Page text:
December 4, 2016 11:13 am
Updated: December 4, 2016 11:27 am

We want Keystone built, federal natural resources minister says

WATCH: Natural Resources Minister Jim Carr says the government wants to see Keystone XL built, although the ultimate decision lies with TransCanada and president-elect Donald Trump.


The Justin Trudeau government wants more pipelines – specifically Keystone XL – even after approving two major projects last week to haul oil from Alberta.

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“Yes. We do,” said Natural Resources Minister Jim Carr, when asked whether the Liberals want the TransCanada Keystone pipeline built. “We supported the application in the first place. It’s up to the company to determine whether it wants to proceed.”

READ MORE: Trump win could renew talks on Keystone XL pipeline: TransCanada

It’s also up to the incoming administration of president-elect Donald Trump. While on the campaign trail, Trump vowed to approve the pipeline proposal that would haul oil from

Alberta through Montana and the Sandhills in Nebraska, eventually delivering oil to refineries in Illinois and Texas.

Days after the November election that is sending Trump to the White House, the top Republican in the U.S. Senate, Senate Majority Leader Mitch McConnell, told reporters he asked the president-elect to move swiftly in approving construction of Keystone.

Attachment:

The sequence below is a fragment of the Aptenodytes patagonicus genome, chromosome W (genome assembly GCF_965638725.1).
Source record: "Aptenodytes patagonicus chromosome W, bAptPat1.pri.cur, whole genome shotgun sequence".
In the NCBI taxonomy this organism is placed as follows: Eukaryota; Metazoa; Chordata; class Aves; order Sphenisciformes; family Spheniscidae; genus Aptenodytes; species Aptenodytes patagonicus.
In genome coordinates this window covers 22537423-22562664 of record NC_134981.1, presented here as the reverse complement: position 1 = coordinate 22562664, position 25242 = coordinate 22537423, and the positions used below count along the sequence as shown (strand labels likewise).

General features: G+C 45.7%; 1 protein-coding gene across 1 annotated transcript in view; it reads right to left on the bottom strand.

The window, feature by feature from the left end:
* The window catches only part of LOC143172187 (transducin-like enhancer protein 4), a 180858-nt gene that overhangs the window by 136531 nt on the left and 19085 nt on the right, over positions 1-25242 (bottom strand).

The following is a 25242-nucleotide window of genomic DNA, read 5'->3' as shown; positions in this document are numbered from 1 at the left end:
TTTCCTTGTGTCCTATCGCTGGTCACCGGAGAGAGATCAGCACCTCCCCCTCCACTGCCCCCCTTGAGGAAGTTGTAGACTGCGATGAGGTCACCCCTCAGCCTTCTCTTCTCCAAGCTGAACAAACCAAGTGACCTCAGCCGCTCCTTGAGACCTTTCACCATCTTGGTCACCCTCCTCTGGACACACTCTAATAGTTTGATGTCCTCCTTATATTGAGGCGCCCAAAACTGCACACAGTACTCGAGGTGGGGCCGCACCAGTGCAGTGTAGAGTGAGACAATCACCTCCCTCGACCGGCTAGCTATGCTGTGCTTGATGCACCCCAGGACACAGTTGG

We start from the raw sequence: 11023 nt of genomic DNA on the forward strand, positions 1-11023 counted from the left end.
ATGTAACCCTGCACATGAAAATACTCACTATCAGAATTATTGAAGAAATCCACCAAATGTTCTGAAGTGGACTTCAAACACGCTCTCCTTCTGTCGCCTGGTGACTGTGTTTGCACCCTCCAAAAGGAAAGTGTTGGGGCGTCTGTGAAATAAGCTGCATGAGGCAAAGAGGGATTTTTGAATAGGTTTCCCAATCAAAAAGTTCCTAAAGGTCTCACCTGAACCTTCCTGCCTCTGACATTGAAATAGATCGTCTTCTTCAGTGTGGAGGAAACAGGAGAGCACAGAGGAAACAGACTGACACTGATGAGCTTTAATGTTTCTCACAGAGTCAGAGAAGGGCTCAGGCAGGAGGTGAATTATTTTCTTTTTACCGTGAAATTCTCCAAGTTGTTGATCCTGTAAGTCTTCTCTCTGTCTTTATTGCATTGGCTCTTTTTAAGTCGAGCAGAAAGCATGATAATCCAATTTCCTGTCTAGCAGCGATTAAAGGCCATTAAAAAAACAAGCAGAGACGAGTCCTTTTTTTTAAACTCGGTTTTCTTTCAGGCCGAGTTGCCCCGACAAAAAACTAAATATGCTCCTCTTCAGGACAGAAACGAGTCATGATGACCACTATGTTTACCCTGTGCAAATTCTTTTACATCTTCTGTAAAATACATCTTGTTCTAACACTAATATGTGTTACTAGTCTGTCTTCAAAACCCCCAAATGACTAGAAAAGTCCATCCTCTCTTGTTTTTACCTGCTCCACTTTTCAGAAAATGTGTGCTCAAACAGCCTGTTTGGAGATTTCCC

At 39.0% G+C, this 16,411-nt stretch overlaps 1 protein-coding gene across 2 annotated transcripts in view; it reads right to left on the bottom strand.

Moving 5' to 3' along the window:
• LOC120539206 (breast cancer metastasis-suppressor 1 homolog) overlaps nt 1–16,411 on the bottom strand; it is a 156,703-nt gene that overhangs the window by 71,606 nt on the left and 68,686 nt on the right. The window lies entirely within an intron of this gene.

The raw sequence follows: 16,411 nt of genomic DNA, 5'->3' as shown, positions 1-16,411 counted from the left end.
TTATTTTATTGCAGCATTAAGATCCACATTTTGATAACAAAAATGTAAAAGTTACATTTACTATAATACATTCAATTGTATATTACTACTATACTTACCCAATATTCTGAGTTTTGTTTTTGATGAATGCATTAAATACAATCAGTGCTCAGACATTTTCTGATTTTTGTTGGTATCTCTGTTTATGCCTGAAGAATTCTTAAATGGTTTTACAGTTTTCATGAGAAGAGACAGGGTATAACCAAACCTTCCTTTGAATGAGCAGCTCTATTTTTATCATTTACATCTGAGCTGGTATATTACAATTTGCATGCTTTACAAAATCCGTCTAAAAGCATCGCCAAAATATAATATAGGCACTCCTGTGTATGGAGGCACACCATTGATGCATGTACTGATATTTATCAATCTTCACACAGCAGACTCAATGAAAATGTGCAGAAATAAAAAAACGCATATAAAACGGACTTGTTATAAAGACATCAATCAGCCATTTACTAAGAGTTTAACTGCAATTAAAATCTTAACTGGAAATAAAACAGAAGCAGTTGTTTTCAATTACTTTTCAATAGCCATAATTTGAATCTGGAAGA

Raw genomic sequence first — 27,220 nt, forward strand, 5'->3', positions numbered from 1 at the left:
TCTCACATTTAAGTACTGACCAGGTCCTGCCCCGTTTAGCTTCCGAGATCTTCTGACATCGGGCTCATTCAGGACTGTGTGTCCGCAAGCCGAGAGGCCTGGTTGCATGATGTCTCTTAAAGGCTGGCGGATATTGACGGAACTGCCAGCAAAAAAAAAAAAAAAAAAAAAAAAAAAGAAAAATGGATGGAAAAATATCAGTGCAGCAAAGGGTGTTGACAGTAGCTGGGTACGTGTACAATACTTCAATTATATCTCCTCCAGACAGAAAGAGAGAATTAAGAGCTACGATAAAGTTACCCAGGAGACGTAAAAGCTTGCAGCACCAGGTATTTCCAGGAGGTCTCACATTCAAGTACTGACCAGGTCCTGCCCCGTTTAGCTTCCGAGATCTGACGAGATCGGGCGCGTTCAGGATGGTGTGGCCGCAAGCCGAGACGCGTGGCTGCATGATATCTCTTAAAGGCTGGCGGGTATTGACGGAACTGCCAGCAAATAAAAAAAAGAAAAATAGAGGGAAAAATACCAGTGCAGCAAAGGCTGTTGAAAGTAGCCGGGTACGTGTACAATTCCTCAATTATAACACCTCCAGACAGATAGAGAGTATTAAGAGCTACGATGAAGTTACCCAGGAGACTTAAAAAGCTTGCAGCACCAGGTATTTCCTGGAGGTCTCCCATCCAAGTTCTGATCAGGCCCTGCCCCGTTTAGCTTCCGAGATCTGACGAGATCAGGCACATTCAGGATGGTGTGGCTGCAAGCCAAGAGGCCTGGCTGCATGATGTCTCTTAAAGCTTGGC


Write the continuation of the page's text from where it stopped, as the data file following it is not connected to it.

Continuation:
Last November, President Barack Obama had vetoed legislation that would have moved ahead with construction of the pipeline projected to carry 800,000 barrels a day of crude from Canada and North Dakota to Nebraska, where existing pipelines would bring the oil to Gulf Coast refineries.

READ MORE: Trans Mountain, Line 3 are moving forward – but could still face major delays

The president said the project was not in the U.S. national interest.

Environmentalists had opposed the project, but the prospect of an all-Republican government next year boosts the chances for Keystone.

Since winning, Trump has reiterated his support for the project, saying it’s one of the top items on his to-do list once he takes office in January.

In response, TransCanada has filed for NAFTA arbitration and is seeking $15 billion in damages, claiming the rejection was arbitrary and politically driven.

READ MORE: Canada’s emissions targets now a pipe dream following pipeline approvals: environmentalists

While in opposition, the Trudeau and the Liberals supported the Keystone pipeline proposal.

Recently, the official Opposition interim leader Rona Ambrose has been pressuring Trudeau and his cabinet to move quickly on the project and seize on Trump’s support.

The Liberals have consistently said the ball is in TransCanada Inc.’s court.

Last week, Trudeau announced his government’s approval for two major pipeline expansion projects – Enbridge’s Line 3 and Kinder Morgan’s Trans Mountain.

Together, the lines will move an additional 1.25 million barrels of oil per day from Alberta.

With files from The Associated Press and The Canadian Press

© 2016 Global News, a division of Corus Entertainment Inc.

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